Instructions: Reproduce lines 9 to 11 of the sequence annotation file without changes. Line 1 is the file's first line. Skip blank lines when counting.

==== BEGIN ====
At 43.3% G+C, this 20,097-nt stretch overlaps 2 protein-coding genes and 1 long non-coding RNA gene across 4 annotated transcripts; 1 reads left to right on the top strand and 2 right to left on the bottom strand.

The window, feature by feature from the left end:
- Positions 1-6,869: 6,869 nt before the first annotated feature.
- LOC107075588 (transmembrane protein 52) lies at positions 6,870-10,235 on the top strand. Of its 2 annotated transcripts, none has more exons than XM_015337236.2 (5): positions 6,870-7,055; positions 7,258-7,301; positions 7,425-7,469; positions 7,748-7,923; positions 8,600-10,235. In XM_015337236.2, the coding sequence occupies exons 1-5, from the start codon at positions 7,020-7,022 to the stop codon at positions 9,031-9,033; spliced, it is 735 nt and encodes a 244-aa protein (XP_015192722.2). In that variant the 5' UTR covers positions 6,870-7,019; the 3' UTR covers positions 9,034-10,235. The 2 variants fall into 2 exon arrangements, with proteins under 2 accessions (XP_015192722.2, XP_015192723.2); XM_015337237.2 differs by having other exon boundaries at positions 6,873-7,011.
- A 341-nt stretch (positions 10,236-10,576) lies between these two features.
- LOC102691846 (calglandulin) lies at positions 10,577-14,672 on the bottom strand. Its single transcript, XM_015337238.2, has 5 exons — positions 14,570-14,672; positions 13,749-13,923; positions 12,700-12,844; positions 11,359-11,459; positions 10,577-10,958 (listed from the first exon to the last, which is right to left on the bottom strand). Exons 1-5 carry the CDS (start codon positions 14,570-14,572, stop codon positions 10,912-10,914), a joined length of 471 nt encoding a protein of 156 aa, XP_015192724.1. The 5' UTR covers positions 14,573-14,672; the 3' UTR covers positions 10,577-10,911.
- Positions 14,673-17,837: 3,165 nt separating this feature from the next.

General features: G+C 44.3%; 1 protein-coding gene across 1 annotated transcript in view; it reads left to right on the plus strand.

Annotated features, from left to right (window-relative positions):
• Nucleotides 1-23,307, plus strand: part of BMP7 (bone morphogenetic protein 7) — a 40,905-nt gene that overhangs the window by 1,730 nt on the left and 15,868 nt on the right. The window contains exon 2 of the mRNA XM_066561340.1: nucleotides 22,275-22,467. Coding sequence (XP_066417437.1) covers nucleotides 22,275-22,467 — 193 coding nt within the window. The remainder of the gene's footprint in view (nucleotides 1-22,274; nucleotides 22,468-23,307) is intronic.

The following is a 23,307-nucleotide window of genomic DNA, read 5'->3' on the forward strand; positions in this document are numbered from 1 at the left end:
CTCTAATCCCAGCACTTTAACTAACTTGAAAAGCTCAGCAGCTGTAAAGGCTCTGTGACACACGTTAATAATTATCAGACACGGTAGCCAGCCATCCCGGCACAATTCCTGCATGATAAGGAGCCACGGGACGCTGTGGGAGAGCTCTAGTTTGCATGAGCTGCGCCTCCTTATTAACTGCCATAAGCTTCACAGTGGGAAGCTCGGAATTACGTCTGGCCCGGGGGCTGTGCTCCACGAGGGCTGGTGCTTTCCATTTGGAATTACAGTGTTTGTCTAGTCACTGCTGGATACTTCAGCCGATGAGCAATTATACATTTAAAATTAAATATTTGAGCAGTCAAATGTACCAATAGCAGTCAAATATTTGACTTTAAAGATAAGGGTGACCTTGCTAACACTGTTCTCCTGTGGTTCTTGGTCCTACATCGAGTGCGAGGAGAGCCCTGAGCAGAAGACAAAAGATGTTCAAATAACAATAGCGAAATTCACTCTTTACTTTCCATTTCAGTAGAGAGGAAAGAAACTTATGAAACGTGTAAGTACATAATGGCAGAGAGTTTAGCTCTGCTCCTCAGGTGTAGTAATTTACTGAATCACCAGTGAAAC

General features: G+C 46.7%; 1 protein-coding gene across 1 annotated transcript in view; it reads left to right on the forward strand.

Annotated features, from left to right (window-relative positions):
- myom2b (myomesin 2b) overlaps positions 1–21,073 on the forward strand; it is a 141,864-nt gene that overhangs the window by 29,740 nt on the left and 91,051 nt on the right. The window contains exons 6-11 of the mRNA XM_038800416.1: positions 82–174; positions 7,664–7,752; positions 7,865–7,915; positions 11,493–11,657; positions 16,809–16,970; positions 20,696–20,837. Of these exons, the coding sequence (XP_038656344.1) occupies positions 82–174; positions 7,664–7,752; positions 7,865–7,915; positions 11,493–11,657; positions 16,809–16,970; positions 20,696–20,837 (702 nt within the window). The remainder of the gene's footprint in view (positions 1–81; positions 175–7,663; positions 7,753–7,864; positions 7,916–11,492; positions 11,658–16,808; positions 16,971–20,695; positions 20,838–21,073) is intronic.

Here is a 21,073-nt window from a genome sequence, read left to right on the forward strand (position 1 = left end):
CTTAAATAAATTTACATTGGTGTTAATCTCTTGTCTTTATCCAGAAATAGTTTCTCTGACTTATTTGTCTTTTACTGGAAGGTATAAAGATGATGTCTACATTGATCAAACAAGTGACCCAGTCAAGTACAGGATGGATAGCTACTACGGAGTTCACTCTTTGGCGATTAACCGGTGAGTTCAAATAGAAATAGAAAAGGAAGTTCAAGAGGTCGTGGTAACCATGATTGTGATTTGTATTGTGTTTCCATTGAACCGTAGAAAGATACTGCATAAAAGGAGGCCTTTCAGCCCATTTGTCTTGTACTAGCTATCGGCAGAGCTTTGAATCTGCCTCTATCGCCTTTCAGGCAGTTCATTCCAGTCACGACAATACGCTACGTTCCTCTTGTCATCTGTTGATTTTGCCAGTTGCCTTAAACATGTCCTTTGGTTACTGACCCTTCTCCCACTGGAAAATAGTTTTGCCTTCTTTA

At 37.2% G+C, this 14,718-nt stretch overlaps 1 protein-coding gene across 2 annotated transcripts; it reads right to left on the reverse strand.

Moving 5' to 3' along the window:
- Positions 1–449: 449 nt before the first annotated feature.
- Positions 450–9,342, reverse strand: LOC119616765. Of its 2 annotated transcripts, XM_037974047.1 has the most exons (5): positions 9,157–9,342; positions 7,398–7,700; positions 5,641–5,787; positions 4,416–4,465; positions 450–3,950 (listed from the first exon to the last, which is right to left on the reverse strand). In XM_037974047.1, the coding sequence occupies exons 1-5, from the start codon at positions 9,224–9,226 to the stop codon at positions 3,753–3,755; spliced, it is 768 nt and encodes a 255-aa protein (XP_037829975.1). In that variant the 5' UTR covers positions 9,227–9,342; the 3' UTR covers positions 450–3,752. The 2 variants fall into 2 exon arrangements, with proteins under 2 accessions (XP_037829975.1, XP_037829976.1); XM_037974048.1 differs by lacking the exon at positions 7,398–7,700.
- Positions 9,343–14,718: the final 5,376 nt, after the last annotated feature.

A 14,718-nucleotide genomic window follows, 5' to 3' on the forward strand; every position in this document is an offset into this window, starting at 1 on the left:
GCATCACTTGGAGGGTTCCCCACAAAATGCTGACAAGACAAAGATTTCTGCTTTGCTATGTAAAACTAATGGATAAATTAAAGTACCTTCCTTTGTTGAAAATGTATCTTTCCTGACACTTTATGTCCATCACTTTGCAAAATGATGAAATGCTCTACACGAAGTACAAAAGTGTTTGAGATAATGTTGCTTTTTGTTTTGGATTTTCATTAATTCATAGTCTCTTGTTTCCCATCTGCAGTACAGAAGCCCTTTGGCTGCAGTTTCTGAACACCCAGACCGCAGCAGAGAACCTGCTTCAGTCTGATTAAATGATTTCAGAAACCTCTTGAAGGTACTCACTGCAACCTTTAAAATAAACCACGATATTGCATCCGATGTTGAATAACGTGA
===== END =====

Annotated features, from left to right (window-relative positions):
• Nucleotides 1-23,307, plus strand: part of BMP7 (bone morphogenetic protein 7) — a 40,905-nt gene that overhangs the window by 1,730 nt on the left and 15,868 nt on the right. The window contains exon 2 of the mRNA XM_066561340.1: nucleotides 22,275-22,467. Coding sequence (XP_066417437.1) covers nucleotides 22,275-22,467 — 193 coding nt within the window. The remainder of the gene's footprint in view (nucleotides 1-22,274; nucleotides 22,468-23,307) is intronic.

The following is a 23,307-nucleotide window of genomic DNA, read 5'->3' on the forward strand; positions in this document are numbered from 1 at the left end: